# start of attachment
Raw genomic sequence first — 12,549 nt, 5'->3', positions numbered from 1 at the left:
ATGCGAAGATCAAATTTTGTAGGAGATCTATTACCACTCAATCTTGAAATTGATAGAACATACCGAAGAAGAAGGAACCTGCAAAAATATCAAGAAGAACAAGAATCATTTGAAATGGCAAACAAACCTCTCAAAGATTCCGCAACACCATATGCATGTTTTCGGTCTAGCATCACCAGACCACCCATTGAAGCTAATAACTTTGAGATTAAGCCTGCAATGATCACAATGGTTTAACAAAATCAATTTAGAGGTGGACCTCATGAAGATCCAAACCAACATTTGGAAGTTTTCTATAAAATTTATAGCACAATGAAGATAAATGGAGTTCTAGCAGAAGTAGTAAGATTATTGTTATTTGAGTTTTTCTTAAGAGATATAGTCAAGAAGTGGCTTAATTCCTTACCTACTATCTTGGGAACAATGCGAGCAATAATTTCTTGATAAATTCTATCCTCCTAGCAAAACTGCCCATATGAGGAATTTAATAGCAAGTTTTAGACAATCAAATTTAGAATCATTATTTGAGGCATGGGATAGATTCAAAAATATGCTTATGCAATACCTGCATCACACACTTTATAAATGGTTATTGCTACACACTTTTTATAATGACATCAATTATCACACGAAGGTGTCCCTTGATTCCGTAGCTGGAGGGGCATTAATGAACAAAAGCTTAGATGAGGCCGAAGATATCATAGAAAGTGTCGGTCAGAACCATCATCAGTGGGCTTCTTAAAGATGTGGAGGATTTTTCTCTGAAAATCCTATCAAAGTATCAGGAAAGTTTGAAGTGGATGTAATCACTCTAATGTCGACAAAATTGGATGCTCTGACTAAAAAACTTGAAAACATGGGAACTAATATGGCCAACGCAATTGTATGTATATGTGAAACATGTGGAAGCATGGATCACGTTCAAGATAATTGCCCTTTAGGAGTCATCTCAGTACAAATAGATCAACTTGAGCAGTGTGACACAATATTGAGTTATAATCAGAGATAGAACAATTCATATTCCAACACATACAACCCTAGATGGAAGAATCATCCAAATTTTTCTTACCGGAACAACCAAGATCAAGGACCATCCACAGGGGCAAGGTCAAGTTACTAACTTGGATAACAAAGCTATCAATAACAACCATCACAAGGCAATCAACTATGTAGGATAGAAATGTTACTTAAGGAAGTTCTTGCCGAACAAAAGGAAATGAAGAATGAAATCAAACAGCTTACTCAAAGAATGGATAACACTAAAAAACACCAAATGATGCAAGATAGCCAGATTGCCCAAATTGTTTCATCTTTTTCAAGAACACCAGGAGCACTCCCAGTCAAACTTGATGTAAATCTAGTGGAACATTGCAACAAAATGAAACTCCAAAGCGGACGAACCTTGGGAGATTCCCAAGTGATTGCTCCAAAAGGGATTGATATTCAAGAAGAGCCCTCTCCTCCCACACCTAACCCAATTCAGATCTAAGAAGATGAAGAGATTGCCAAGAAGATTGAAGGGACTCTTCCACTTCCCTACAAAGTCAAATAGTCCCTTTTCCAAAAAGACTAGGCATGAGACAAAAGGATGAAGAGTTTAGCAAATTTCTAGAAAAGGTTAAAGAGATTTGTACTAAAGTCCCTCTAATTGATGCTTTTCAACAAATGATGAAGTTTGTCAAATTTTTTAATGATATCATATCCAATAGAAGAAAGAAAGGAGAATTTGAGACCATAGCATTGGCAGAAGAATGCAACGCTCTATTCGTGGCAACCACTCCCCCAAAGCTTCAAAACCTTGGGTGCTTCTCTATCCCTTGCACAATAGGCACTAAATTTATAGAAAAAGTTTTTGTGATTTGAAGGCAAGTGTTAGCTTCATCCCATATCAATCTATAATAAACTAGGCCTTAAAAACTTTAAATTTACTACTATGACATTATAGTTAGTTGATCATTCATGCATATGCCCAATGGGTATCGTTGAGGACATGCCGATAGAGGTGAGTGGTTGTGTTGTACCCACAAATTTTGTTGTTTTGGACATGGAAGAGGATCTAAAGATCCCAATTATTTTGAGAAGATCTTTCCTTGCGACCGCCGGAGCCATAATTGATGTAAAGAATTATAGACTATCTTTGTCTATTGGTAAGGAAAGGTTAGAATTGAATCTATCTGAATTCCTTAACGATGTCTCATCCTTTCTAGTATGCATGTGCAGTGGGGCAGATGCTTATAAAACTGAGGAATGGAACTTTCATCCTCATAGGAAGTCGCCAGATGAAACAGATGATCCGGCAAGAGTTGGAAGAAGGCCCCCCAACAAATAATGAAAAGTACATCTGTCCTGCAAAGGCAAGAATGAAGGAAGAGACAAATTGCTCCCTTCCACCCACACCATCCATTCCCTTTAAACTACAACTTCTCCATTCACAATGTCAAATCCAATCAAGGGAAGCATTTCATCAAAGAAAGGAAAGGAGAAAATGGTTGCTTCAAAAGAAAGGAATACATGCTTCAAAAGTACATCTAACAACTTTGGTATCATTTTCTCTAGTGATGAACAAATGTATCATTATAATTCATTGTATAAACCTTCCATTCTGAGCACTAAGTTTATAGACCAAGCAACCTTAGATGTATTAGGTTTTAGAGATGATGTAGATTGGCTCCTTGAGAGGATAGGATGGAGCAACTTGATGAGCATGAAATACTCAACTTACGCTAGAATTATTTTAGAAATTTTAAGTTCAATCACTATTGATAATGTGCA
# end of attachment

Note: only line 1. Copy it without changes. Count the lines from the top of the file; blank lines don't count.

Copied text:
Raw genomic sequence first — 12,549 nt, 5'->3', positions numbered from 1 at the left: